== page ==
Calabasas, California

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Calabasas, California
City
City of Calabasas
Aerial view of Calabasas, near the intersection of Las Virgenes and U.S. Highway 101
Aerial view of Calabasas, near the intersection of Las Virgenes and U.S. Highway 101
Official logo of Calabasas, California
Logo
Location of Calabasas in Los Angeles County, California
Location of Calabasas in Los Angeles County, California
Calabasas, California is located in USA
Calabasas, California
Calabasas, California
Location in the United States
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Country  United States
State  California
County Los Angeles
Incorporated April 5, 1991[1]
Government
 • Type Council-manager
 • Mayor Lucy Martin[2]
Area[3]
 • Total 13.3 sq mi (34.4 km2)
 • Land 13.249 sq mi (34.27 km2)
 • Water 0.051 sq mi (0.131 km2)  0.38%
Elevation[4] 928 ft (283 m)
Population (April 1, 2010)[5]
 • Total 23,058
 • Estimate (2013)[5] 24,153
 • Density 1,700/sq mi (670/km2)
Time zone Pacific (UTC-8)
 • Summer (DST) PDT (UTC-7)
ZIP codes 91301, 91302, 91372[6]
Area code 818[7]
FIPS code 06-09598
GNIS feature IDs 239994, 2409955
Website www.cityofcalabasas.com

Calabasas (Spanish for "Pumpkins") is a city in Los Angeles County, California located in the hills west of the San Fernando Valley and in the northwest Santa Monica Mountains between Woodland Hills, Agoura Hills, West Hills, Hidden Hills, and Malibu, California. As of the 2010 census, the city's population was 23,058, up from 20,033 at the 2000 census.[8] The city was formally incorporated in 1991. It is noted for its wealthy residents and gated neighborhoods.[9]

The Leonis Adobe, an adobe structure in Old Town Calabasas, dates from 1844 and is one of the oldest surviving buildings in the greater Los Angeles area.[10]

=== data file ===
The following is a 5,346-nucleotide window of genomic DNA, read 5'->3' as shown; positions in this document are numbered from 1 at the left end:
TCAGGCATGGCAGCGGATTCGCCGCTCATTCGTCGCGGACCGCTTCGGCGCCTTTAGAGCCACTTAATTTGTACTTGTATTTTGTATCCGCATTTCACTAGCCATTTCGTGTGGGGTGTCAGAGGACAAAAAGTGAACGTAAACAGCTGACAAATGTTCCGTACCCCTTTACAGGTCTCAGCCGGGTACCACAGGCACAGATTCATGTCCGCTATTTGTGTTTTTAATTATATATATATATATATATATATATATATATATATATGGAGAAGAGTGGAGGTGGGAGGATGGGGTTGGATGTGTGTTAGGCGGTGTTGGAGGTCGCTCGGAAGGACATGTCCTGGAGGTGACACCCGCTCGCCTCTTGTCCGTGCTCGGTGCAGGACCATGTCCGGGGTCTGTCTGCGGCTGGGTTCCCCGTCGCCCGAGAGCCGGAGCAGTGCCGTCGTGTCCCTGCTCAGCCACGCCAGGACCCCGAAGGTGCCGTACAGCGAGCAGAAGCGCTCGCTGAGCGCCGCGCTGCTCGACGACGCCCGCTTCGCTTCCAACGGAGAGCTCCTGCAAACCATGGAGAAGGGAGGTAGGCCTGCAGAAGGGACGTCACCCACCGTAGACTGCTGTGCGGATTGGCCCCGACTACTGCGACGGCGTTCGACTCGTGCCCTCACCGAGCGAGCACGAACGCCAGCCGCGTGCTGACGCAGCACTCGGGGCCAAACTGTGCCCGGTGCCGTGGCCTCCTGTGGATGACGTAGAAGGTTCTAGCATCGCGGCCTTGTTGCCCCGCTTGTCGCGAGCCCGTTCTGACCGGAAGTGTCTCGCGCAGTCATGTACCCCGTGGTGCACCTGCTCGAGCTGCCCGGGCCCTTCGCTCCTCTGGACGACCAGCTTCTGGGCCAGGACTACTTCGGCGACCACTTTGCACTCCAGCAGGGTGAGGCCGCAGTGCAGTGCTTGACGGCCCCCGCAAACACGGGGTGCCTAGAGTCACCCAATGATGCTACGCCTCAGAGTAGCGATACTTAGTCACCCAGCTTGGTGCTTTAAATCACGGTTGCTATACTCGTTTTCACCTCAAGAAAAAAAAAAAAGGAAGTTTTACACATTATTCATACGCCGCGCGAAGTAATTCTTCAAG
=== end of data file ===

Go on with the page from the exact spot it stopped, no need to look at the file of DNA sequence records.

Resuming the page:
Name

It is generally accepted that the name of Calabasas is derived from the Spanish calabaza meaning "pumpkin", "squash", or "gourd"[11] (cf. calabash). Some historians hold the theory that Calabasas is derived from the Chumash word calahoosa which is said to mean "where the wild geese fly." [12] Owing to vast presence of wild squash plants in the area, the squash theory is more prevalent among local residents. At the top of the Calabasas grade, which is east of Las Virgenes Road on the original El Camino Real, legend has it in 1824 a Basque rancher from Oxnard spilled a wagon-load of pumpkins on the road en route to Los Angeles. The following spring, hundreds of pumpkin seeds sprouted alongside the road. The area was named Las Calabasas - the place where the pumpkins fell.[13]

In honor of its namesake, the City of Calabasas and the Calabasas Chamber of Commerce hold an annual Pumpkin Festival in October, including carnival games, exhibits, demonstrations, and live entertainment. The festival has evolved from a small-town fair to a significant annual event. Though the current Pumpkin Festival is held at Juan Bautista de Anza Park in Calabasas, the original festival was believed to have taken place where the traveling wagon carrying pumpkins overturned and started the area's first pumpkin patch.

The city's official logo, depicting a red-tailed hawk flying over the Santa Monica Mountains, symbolizes a commitment to preserving the community's natural beauty and semirural quality of life. This logo is featured on the Calabasas City flag which is flown in front of City Hall and hangs in the City Council Chambers.

Communities

Steeplechase

Vista Pointe is located along the transverse ranges that run parallel to, and between, the Ventura Freeway (U.S. 101) and Parkway Calabasas.

From Parkway Calabasas: Hidden Hills West, Westridge, Calabasas Hills, Calabasas Park Estates, and The Oaks.

From Park Granada or Mulholland Drive: Mulholland Heights, Mulwood, Las Villas, Bellagio, The Ridge, Creekside, Clairidge, Calabasas Country Estates, Calabasas Highlands, Mountain Park, Abercrombie Ranch Estates, Cold Creek, and Park Moderne.[14]

From Las Virgenes: Mountain View Estates, Monte Nido, Deer Springs, Stone Creek, El Encanto, Archstone, Mont Calabasas, Malibu Canyon Park, The Colony at Calabasas, and Calabasas View.

Mont Calabasas, a community on Las Virgenes Road was annexed into the city of Calabasas in 2011. Prior to annexation, the neighborhood was located in an unincorporated area of Los Angeles County.

From Lost Hills Road: Saratoga Hills, Saratoga Ranch, Deer Springs, and Steeplechase.

The most celebrity populated neighborhood in the general area of Calabasas is Hidden Hills, a separately incorporated city, which is featured on the E! TV series Keeping Up with the Kardashians.[citation needed]